Concern for the environment may be one of the earliest and most straightforward drivers for increased walking and active mobility.
From climate change to air pollution, loss of biodiversity to green infrastructure, walking provides an active means for people to mitigate and address local and global environmental concerns.1
Robert Steuteville, editor of Public Square (a CNU Journal), has been publishing a series of articles based on the 2016 Cities Alive: Towards a walking world report, which shows the benefits of walkable cities – social, economic, environmental and political – and sets out measures for improving walkability.
This post itemizes the list from Steuteville’s article (link embedded in heading below), and includes additional details from the report.
Ten environmental benefits of walkable places
- Reduces greenhouse gas emissions
Fewer cars, fewer emissions.
- Improves urban microclimates
The Urban Heat Island (UHI) effect, where denser urban areas are significantly warmer than surrounding rural areas, is a major issue facing cities today. Increased urban vegetation and mature tree canopies contribute to the mitigation of the urban heat island effect by reducing the air temperature and provide pleasant strolling temperatures.
- Optimises land use
Soil is not a renewable resource and is essential to nurture plants and animals. In addition, it is vulnerable to impacts from vehicular traffic, industry and construction. Walkability improvements can help reduce the amount of land required for transport facilities (roads and parking), encouraging denser land use patterns.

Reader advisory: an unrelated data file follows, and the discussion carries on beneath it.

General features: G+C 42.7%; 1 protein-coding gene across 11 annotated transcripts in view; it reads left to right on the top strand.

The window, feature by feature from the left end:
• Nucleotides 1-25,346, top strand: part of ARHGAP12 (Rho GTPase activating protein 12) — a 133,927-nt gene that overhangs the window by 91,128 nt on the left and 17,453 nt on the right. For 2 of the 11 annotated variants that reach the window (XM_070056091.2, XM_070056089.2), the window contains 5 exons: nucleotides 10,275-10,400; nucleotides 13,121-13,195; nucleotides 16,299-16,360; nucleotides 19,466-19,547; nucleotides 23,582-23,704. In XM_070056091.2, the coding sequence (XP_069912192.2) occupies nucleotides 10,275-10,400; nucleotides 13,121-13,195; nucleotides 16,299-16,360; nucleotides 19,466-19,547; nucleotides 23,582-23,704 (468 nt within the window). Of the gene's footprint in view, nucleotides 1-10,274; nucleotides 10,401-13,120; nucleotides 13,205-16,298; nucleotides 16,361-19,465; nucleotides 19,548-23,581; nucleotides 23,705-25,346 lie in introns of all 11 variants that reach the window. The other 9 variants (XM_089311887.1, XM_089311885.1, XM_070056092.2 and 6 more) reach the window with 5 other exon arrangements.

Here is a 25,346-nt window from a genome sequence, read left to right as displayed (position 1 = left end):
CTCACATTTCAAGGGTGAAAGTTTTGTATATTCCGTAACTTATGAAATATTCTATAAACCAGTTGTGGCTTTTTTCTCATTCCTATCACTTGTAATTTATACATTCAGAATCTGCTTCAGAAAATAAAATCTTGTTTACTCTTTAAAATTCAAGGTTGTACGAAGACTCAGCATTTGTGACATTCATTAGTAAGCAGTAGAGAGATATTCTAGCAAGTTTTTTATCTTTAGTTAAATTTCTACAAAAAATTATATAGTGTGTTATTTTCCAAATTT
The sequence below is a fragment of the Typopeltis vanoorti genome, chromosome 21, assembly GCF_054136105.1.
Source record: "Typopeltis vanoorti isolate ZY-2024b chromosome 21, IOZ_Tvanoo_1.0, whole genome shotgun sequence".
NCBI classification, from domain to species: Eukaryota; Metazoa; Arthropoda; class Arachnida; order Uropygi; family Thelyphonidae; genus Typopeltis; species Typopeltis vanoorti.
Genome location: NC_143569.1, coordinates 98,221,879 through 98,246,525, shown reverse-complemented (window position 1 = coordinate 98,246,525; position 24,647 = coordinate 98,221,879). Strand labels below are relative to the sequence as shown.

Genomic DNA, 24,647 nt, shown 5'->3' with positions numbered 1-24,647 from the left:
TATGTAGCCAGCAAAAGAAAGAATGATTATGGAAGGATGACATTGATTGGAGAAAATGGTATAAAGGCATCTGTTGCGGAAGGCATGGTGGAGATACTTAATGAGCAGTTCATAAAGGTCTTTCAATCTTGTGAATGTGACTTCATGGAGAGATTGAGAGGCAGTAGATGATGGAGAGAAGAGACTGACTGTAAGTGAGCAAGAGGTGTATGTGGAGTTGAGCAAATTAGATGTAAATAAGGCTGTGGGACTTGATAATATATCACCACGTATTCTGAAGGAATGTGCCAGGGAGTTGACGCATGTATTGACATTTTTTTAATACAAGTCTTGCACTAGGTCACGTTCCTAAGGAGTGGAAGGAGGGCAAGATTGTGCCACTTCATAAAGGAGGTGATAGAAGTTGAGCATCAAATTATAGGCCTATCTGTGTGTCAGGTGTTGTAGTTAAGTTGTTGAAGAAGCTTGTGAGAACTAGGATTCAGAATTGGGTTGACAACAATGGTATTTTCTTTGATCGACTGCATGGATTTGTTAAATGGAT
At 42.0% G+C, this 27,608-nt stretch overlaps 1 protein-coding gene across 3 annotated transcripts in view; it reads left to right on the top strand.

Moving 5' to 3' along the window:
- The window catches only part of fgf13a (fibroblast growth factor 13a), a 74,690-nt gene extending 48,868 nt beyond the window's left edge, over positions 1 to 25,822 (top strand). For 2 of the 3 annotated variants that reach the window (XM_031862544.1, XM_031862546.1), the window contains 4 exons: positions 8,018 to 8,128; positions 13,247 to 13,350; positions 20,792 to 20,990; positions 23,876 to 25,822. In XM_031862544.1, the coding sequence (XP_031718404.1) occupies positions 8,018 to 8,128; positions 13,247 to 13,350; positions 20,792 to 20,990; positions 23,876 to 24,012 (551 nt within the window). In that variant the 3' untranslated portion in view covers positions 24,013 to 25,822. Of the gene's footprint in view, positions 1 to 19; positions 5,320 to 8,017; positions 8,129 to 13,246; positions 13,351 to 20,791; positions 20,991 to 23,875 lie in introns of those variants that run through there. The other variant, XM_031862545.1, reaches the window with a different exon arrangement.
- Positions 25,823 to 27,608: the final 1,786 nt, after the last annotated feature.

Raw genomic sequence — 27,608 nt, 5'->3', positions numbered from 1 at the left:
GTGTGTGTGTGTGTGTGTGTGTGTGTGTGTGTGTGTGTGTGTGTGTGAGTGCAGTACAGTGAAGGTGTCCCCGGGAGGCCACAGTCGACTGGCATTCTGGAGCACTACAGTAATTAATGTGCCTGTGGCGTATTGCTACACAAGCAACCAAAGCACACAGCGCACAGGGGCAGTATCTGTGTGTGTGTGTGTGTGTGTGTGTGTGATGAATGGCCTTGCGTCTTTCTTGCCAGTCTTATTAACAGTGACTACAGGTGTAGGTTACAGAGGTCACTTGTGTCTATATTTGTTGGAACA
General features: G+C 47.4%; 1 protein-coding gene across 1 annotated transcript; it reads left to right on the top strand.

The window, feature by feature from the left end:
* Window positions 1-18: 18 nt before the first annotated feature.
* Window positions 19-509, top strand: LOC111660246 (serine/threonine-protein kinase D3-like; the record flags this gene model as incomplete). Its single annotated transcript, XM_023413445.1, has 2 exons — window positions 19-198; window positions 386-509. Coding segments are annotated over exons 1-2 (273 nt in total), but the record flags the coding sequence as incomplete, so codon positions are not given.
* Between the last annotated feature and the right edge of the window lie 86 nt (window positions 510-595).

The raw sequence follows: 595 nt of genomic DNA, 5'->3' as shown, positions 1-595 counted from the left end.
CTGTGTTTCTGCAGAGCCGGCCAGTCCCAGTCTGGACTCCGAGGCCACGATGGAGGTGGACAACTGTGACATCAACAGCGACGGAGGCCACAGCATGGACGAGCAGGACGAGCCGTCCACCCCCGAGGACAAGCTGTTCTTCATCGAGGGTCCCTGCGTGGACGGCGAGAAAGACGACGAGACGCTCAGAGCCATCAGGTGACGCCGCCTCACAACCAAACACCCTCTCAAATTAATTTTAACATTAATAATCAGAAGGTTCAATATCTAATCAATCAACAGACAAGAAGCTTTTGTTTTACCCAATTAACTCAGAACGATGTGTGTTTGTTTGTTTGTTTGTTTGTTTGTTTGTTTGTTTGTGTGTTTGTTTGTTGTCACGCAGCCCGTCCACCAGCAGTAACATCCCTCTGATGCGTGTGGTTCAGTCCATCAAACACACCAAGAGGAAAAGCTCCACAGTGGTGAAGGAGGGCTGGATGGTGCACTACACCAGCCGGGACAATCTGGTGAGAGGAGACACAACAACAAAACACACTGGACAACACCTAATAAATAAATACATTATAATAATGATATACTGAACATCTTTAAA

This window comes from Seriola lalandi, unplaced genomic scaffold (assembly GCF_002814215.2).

- Reduces air pollution
When walkable environments incorporate more trees and vegetation, they will inherently clean the air: 17 trees can absorb enough CO2 annually to offest nearly 42,000 km of driving.
- Improves water management
Reallocating investment from motor vehicle infrastructure into parks and pedestrian environments improves the overall health of city ecosystems and help divert millions of litres of stormwater runoff.
- Promotes alternative transportation
Public transit users are pedestrians or a combination of pedestrian/cyclist. Purposeful investment in walking and active transportation networks encourages increased pedestrian and cycling activity.
- Makes cities more beautiful
Streets that offer a robust, attractive experience can accommodate a variety of diverse uses such as outdoor dining, seating and gathering areas. Additionally, beautification through landscaping, public art, and wayfinding becomes an important feature.
- Increases active use of space
Pedestrian improvements can provide people with more pleasant spaces to stay, and lead to an increase in the active use of public space and the facilities it contains, such as benches, playgrounds, water bubblers, public gyms and skate areas.
- Cuts ambient noise
Plant leaves have been shown to tone down noise by reflecting, diverting and absorbing acoustic energy. Trees with abundant foliage are especially effective at minimizing noise levels.
- It makes better use of space
Street designs that restructure the street network better serve pedestrians and cyclists, often repurposing space reclaimed from vehicle travel lanes and on-street parking to accommodate cycle and pedestrian infrastructure.
1 Excerpts from Cities Alive: Towards a walking world, a report published by Arup in 2016.